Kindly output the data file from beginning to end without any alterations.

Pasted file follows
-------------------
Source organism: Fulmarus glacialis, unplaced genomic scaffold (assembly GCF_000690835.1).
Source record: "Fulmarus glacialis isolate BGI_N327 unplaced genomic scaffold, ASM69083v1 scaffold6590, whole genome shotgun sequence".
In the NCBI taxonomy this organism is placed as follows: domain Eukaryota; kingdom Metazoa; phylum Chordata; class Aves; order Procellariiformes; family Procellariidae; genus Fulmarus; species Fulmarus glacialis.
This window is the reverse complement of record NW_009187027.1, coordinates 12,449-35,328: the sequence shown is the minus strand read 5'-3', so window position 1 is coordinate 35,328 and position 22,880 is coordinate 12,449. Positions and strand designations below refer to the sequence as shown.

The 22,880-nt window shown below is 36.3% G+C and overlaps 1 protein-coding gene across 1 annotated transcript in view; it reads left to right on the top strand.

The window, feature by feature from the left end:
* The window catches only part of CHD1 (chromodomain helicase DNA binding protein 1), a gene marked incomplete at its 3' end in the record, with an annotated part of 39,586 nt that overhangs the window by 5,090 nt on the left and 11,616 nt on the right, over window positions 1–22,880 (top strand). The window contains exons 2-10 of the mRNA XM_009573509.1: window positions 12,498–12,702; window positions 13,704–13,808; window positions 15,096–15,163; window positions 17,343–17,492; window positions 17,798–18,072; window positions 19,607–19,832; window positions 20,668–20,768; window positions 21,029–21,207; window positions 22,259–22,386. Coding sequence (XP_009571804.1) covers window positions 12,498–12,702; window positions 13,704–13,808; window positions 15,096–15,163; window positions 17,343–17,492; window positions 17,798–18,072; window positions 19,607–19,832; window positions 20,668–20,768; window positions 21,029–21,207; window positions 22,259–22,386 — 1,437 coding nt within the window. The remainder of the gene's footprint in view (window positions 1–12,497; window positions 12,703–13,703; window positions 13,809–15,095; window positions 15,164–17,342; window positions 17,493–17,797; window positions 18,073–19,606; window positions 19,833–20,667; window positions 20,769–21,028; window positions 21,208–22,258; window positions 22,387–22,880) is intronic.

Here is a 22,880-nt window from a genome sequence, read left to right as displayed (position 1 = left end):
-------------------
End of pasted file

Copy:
Source organism: Fulmarus glacialis, unplaced genomic scaffold (assembly GCF_000690835.1).
Source record: "Fulmarus glacialis isolate BGI_N327 unplaced genomic scaffold, ASM69083v1 scaffold6590, whole genome shotgun sequence".
In the NCBI taxonomy this organism is placed as follows: domain Eukaryota; kingdom Metazoa; phylum Chordata; class Aves; order Procellariiformes; family Procellariidae; genus Fulmarus; species Fulmarus glacialis.
This window is the reverse complement of record NW_009187027.1, coordinates 12,449-35,328: the sequence shown is the minus strand read 5'-3', so window position 1 is coordinate 35,328 and position 22,880 is coordinate 12,449. Positions and strand designations below refer to the sequence as shown.

The 22,880-nt window shown below is 36.3% G+C and overlaps 1 protein-coding gene across 1 annotated transcript in view; it reads left to right on the top strand.

The window, feature by feature from the left end:
* The window catches only part of CHD1 (chromodomain helicase DNA binding protein 1), a gene marked incomplete at its 3' end in the record, with an annotated part of 39,586 nt that overhangs the window by 5,090 nt on the left and 11,616 nt on the right, over window positions 1–22,880 (top strand). The window contains exons 2-10 of the mRNA XM_009573509.1: window positions 12,498–12,702; window positions 13,704–13,808; window positions 15,096–15,163; window positions 17,343–17,492; window positions 17,798–18,072; window positions 19,607–19,832; window positions 20,668–20,768; window positions 21,029–21,207; window positions 22,259–22,386. Coding sequence (XP_009571804.1) covers window positions 12,498–12,702; window positions 13,704–13,808; window positions 15,096–15,163; window positions 17,343–17,492; window positions 17,798–18,072; window positions 19,607–19,832; window positions 20,668–20,768; window positions 21,029–21,207; window positions 22,259–22,386 — 1,437 coding nt within the window. The remainder of the gene's footprint in view (window positions 1–12,497; window positions 12,703–13,703; window positions 13,809–15,095; window positions 15,164–17,342; window positions 17,493–17,797; window positions 18,073–19,606; window positions 19,833–20,667; window positions 20,769–21,028; window positions 21,208–22,258; window positions 22,387–22,880) is intronic.

Here is a 22,880-nt window from a genome sequence, read left to right as displayed (position 1 = left end):